Fortunately, recent draft meetings have been much less intense and have actually been pleasant. This year, two of my crew members are going to bid out. Both are younger. One is just off of probation and wants to go to a busier house to gain experience. The other wants to get promoted and is seeking more exposure.

As much as I hate to lose either, I will do my best to help them get what they want. It may not be possible, we will know at the end of next month.

I definitely will be at the draft, I don't want to end up at the "Big House of Pain" for the "good of the district".

Thanks for reading,



  1. Dear Captain Schmoe,
    This reminds me of the way graduating medical students get their spots for residency: the "lottery". You put in for where you want and then you pray they choose you.

    In practical terms, that means some plane trips and interviews, and a giant sucking sound in the offices of teaching hospitals all over the nation. Soon, however, everyone gets their dignity back.

    Ann T.

  2. Dear Capt.,
    I have one employee in my office who is a flat out disaster, in that she is just not any kind of smart. She is reliable & nice, but I keep whitling down her duties so she has less to screw up. Seems she can't even answer the phone because she uses her former employer's name as a salutation. I was reading your post and thinking that it would be nice if we had an annual trade and I could push her off on someone else; then it occured to me that being less than forthcoming could earn me a lifelong enemy. I guess she's mine forever. This managment bit is not my strong suit.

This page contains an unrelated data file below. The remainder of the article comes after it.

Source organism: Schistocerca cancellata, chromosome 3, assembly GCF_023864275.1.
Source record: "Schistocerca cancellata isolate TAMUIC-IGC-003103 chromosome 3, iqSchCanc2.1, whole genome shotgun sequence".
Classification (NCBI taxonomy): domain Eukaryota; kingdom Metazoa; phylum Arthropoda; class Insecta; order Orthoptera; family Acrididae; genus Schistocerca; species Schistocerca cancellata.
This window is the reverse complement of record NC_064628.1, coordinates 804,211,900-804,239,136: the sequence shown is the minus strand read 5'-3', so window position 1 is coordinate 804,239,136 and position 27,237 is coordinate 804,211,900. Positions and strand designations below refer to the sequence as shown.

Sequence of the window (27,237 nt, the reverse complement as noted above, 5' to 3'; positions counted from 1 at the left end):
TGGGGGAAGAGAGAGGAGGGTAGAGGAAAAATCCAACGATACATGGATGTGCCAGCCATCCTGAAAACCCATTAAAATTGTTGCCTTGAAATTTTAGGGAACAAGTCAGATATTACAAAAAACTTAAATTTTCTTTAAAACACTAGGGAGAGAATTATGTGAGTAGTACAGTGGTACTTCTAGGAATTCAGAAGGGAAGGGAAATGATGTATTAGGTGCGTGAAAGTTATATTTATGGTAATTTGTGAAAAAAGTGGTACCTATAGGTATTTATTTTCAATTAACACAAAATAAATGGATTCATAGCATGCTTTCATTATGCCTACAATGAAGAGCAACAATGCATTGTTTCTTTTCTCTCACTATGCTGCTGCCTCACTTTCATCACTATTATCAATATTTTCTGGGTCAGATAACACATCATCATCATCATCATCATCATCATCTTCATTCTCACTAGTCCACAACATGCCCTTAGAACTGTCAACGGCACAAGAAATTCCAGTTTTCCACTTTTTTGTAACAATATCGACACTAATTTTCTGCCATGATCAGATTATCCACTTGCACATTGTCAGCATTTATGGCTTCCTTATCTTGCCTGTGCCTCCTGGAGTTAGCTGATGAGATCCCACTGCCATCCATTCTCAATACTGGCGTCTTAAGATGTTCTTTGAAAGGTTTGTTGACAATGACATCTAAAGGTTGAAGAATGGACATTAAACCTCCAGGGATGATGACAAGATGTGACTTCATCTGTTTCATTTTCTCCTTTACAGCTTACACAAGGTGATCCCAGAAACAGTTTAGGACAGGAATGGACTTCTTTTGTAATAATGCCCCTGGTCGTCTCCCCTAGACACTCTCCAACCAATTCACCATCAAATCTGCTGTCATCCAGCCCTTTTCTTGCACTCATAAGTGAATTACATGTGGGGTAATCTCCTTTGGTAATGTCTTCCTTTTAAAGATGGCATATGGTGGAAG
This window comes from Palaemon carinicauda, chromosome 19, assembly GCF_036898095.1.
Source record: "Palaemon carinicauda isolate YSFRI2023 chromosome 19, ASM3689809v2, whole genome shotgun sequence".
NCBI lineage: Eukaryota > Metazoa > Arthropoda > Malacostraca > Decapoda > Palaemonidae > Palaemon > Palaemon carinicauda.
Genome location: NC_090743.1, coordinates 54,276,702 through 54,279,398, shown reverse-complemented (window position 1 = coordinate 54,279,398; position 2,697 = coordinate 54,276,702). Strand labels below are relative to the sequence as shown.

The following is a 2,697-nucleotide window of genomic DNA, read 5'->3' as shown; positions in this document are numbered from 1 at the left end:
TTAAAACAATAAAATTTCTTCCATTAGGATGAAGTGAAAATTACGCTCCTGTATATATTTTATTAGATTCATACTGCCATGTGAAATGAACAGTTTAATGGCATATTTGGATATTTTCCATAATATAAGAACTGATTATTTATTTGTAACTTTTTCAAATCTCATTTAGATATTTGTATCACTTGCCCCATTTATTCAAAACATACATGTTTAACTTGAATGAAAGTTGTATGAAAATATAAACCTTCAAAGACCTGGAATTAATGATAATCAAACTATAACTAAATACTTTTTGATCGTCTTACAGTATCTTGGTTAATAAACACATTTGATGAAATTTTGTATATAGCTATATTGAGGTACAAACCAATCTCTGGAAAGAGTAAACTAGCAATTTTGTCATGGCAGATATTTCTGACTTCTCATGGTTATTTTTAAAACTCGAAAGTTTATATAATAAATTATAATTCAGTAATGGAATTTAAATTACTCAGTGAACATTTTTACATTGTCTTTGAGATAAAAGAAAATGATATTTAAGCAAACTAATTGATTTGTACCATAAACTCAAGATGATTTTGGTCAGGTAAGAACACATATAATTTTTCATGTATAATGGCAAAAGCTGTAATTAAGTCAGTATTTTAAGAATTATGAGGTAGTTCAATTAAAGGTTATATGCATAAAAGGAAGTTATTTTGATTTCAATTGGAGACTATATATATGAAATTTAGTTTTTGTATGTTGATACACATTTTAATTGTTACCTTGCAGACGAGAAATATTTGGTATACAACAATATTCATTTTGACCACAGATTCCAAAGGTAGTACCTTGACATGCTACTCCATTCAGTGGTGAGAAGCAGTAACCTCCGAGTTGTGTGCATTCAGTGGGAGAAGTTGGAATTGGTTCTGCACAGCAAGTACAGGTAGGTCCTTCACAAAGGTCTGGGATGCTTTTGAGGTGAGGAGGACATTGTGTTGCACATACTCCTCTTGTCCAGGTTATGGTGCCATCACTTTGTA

3. Ann T. - All of that to get mercilessly abused. I have never really understood the residency process. I understand the need to check ones level of desire, mental toughness ability to work under pressure etc, but has the traditional residency program outlived it's functionality? I don't know. Maybe one of my M.D. readers has the answer.

    Mrs. Bunker - I have the answer. I know of a certain contractor in the mid-west who might need an inventory control clerk. You could pawn your problem child off on him. His inventory would be so screwed up, he likely would not notice the shrinkage of his valuable inventory and hopefully would not notice the fattening of your wallet.

    Of course, there would be a cost. You might have to take problem off of his hands. Like a frog lamp or something. I guess if you implimented my heinous plot and it were discovered, you might earn a lifelong enemy.
    It may be worth a shot.

  4. Well Captain, this cool-headed logical thinking just goes to show why you're The Captain. My problems due to her lack of skills can now be put to good & possibly even profitable use.

  5. I was put on this earth to make it a better place Mrs. B. Glad to be of service.